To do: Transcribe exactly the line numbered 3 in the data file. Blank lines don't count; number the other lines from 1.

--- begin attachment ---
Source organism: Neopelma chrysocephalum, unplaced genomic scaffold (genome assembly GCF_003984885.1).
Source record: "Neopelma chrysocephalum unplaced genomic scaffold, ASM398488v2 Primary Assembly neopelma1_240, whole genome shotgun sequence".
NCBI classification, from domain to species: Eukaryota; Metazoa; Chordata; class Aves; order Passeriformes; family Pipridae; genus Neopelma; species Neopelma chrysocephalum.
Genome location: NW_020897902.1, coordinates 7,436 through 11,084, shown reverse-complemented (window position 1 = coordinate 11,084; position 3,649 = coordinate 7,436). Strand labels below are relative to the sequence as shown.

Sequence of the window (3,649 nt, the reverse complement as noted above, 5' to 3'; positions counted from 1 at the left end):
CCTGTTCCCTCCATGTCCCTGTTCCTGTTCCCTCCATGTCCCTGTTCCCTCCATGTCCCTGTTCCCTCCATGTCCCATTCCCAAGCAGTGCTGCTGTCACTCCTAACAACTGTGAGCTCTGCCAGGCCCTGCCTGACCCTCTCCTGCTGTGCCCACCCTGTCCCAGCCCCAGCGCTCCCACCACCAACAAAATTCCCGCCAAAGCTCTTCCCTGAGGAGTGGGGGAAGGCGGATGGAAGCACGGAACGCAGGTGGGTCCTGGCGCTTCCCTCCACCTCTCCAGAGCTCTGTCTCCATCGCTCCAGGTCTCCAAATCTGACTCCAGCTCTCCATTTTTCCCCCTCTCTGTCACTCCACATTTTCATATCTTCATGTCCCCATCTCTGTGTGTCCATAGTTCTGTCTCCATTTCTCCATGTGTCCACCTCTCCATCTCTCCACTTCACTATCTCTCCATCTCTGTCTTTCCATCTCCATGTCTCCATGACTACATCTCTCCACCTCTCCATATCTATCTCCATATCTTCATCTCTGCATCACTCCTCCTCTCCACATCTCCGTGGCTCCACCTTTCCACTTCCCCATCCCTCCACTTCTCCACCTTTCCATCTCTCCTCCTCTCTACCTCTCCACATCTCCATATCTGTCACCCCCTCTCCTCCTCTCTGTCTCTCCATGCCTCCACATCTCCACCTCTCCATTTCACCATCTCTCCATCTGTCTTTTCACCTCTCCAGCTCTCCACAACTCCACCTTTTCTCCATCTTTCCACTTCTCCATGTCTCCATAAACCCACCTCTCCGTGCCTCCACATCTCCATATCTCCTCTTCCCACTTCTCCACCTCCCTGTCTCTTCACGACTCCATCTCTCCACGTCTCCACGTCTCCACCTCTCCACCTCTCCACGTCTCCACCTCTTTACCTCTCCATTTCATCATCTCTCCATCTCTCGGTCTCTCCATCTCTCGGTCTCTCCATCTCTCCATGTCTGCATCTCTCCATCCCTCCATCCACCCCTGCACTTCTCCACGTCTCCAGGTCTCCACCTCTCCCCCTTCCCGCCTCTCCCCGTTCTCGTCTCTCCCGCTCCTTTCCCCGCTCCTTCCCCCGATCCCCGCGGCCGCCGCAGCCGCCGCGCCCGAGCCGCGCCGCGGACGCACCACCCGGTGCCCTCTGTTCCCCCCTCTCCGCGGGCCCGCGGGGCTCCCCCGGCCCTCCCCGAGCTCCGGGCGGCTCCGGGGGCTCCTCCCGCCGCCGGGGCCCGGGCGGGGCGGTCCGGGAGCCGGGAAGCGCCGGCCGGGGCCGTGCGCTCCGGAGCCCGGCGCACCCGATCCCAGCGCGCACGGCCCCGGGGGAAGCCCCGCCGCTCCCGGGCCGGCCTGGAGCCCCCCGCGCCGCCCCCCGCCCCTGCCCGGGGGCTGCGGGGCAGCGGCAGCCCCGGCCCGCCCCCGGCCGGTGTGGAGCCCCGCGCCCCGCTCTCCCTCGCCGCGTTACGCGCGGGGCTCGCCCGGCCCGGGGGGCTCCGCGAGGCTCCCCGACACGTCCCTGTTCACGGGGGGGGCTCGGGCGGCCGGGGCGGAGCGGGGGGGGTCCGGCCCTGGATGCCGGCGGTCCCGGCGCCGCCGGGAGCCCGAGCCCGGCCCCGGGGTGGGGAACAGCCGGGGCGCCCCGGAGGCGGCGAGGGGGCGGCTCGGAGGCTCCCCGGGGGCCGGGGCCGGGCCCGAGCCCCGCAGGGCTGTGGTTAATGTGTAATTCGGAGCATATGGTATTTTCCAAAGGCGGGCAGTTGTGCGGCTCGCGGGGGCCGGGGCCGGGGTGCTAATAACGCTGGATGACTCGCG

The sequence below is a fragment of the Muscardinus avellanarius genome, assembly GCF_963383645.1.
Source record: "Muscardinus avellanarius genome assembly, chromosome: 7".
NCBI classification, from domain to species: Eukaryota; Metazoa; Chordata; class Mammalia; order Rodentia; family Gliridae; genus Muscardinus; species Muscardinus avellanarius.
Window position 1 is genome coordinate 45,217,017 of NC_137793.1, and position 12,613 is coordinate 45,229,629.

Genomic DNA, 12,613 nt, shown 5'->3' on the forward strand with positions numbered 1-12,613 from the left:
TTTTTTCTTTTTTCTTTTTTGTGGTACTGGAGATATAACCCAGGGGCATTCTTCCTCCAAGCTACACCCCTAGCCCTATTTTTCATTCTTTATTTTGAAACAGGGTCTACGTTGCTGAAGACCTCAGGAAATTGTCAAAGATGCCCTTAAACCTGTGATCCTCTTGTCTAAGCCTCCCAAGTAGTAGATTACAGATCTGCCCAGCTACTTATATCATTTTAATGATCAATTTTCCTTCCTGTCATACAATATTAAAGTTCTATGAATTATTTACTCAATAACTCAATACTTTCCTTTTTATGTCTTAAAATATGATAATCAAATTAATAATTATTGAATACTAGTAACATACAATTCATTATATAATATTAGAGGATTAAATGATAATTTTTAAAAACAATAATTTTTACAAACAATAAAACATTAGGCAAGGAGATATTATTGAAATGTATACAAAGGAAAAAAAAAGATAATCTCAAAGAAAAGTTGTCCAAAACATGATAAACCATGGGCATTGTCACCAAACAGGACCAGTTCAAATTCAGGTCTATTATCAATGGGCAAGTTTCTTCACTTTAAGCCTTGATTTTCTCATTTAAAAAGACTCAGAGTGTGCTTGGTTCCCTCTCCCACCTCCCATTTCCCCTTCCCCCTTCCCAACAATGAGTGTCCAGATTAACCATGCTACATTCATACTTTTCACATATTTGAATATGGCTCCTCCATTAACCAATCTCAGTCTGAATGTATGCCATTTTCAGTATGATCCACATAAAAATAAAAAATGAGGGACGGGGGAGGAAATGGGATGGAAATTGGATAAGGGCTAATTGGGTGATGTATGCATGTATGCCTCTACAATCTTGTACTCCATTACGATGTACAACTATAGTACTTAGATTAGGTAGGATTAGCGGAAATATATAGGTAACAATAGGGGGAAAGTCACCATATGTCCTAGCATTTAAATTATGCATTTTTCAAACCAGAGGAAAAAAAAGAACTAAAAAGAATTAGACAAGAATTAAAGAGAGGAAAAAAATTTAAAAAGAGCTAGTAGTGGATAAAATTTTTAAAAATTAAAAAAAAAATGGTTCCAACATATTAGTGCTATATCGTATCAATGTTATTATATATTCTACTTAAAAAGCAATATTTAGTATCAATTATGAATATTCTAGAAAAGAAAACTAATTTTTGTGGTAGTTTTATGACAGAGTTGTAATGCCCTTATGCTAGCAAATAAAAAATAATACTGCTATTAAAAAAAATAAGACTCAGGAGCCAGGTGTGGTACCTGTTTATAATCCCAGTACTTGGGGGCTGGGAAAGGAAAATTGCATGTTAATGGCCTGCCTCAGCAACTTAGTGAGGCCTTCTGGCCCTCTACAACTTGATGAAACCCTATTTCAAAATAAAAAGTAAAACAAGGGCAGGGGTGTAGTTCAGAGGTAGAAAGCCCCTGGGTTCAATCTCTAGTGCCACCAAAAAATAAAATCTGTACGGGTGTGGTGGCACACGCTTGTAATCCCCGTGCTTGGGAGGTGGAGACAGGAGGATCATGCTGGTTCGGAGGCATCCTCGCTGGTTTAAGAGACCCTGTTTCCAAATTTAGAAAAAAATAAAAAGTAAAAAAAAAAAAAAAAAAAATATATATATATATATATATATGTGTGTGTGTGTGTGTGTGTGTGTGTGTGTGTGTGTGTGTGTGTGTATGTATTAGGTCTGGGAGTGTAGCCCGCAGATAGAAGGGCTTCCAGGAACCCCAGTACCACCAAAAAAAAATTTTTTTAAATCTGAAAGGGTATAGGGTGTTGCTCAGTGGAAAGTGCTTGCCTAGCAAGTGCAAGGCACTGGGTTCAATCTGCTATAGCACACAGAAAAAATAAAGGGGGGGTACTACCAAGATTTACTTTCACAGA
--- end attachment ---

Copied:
NCBI classification, from domain to species: Eukaryota; Metazoa; Chordata; class Aves; order Passeriformes; family Pipridae; genus Neopelma; species Neopelma chrysocephalum.